It would be a substantial investment. After saying that “the green rush is on,” Scott Bauer of the state’s Department of Fish and Wildlife estimated it will take up to $5 million to pay for more enforcement. He had given a presentation on a study he worked on that identified grows in Humboldt’s Redwood Creek and Salmon Creek watersheds using Google Earth and about 1,100 grows were mapped.
A conservative estimate would put combined water use in the two areas at about 34 million gallons of water per growing season, Bauer said.
Boardmember Irene Tynes told him that his documentation is a call for action. “The thing that clearly said, ‘I have a responsibility’ was that you proved to me, in two watersheds, that this is happening,” she said, adding that documentation is useful because “we need to prove to other lawmakers that something has to be done.
The state needs assistance to combat a problem that Feiler said is “exceeding our ability to respond.” There was talk of asking the federal government to do more but Tim Broadman, an enforcement agent with the National Oceanic and Atmospheric Administration, has doubts about that.
“I don’t think the federal government is going to bail you out of this,” he said. “California has the best environmental laws, probably, in the world and the problem as I see it is that there’s not enough prosecution.”
State and county laws are “very strong,” Broadman continued but “either we don’t have enough people or, really, we don’t have hungry prosecutors that want to take these things on.”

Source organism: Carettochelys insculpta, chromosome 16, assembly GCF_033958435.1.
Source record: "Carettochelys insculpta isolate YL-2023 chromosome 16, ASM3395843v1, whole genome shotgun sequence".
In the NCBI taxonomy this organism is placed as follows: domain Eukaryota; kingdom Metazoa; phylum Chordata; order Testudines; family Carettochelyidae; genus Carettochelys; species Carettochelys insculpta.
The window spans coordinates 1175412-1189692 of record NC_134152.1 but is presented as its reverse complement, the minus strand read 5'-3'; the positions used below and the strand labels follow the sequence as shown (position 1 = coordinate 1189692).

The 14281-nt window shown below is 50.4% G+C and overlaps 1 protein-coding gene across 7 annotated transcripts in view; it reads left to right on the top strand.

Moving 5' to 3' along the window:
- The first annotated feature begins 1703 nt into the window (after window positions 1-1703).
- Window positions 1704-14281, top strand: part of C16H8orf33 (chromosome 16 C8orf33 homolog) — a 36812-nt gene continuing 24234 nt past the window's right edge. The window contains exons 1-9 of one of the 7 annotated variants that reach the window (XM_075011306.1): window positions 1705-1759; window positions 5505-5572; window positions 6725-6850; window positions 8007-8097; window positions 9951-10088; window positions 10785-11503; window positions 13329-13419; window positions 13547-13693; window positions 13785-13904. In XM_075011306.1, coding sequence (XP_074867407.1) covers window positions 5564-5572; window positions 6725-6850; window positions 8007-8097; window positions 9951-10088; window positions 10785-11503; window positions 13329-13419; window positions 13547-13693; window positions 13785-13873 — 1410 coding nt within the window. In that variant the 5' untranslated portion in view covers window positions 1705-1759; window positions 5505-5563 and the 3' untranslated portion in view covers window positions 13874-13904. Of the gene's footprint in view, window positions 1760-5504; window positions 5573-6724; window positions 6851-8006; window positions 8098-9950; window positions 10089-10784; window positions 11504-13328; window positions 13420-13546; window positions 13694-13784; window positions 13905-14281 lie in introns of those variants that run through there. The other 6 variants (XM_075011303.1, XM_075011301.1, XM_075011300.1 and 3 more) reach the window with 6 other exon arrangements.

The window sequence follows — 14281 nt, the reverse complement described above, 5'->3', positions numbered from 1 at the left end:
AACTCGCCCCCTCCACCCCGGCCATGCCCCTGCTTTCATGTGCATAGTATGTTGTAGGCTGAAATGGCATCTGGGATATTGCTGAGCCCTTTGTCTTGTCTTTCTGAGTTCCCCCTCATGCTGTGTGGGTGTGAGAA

That led to a discussion on the cultural aspects of marijuana. Boardmember William Massey said the lack of prosecution could be due to marijuana’s benign “public image” but “this isn’t marijuana for fun – this is environmental damage.”
Boardmember Heidi Harris lives in western Trinity County and she said there’s an “absolute culture conflict” between growers and other community residents. But a distinction was made between growers who are known to their neighbors and those who are connected to organized crime or have criminal mentalities.
“You’re not seeing what we are trying to tell you – how they go about conducting their business from day to day, week to week, month to month does not follow any kind of laws and regulations,” Broadman said.
“I guess I’m a hopeful person and I’m thinking the guy that’s the wrestling coach and the guy that’s the baseball coach who says he has a carpentry business on the side actually has something in him,” said Harris. “Because when I look into his eyes and I talk to him, I sense there’s a person in there that cares.”
But the ones who are filling in stream beds aren’t coaching baseball. “If they’re members of the community, you probably have a chance but the problem is, these are not members of anybody’s community,” Massey said.
“That’s right,” said someone in the audience.
Someone else rejoined, “They’re members of their own community.”
The board’s commentary concluded with Board Chairman David Noren underscoring the need for action and saying, “I believe we have a role here, as an agency.”